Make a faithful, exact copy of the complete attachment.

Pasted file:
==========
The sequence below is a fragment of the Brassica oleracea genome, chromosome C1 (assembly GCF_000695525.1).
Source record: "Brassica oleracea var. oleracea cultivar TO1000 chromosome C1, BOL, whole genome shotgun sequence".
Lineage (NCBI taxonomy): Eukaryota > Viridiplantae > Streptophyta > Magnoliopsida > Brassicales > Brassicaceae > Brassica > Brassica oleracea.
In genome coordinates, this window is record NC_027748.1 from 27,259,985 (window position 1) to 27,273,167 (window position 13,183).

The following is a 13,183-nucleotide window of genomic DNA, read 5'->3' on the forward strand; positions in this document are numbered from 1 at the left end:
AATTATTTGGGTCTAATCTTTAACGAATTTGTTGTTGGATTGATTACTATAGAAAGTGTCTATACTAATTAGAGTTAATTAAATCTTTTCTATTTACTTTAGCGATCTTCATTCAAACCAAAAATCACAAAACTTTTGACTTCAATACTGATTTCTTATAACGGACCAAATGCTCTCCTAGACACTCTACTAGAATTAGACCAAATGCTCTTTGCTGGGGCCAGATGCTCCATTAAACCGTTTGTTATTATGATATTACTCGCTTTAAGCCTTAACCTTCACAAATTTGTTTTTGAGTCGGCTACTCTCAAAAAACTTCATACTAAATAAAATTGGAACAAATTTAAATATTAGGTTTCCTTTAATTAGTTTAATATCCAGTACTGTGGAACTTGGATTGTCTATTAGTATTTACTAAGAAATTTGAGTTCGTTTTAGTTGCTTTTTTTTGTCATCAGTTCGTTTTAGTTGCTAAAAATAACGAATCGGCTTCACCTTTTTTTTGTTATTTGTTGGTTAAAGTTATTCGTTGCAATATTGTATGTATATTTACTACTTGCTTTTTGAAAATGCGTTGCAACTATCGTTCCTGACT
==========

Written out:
The sequence below is a fragment of the Brassica oleracea genome, chromosome C1 (assembly GCF_000695525.1).
Source record: "Brassica oleracea var. oleracea cultivar TO1000 chromosome C1, BOL, whole genome shotgun sequence".
Lineage (NCBI taxonomy): Eukaryota > Viridiplantae > Streptophyta > Magnoliopsida > Brassicales > Brassicaceae > Brassica > Brassica oleracea.
In genome coordinates, this window is record NC_027748.1 from 27,259,985 (window position 1) to 27,273,167 (window position 13,183).

The following is a 13,183-nucleotide window of genomic DNA, read 5'->3' on the forward strand; positions in this document are numbered from 1 at the left end:
AATTATTTGGGTCTAATCTTTAACGAATTTGTTGTTGGATTGATTACTATAGAAAGTGTCTATACTAATTAGAGTTAATTAAATCTTTTCTATTTACTTTAGCGATCTTCATTCAAACCAAAAATCACAAAACTTTTGACTTCAATACTGATTTCTTATAACGGACCAAATGCTCTCCTAGACACTCTACTAGAATTAGACCAAATGCTCTTTGCTGGGGCCAGATGCTCCATTAAACCGTTTGTTATTATGATATTACTCGCTTTAAGCCTTAACCTTCACAAATTTGTTTTTGAGTCGGCTACTCTCAAAAAACTTCATACTAAATAAAATTGGAACAAATTTAAATATTAGGTTTCCTTTAATTAGTTTAATATCCAGTACTGTGGAACTTGGATTGTCTATTAGTATTTACTAAGAAATTTGAGTTCGTTTTAGTTGCTTTTTTTTGTCATCAGTTCGTTTTAGTTGCTAAAAATAACGAATCGGCTTCACCTTTTTTTTGTTATTTGTTGGTTAAAGTTATTCGTTGCAATATTGTATGTATATTTACTACTTGCTTTTTGAAAATGCGTTGCAACTATCGTTCCTGACT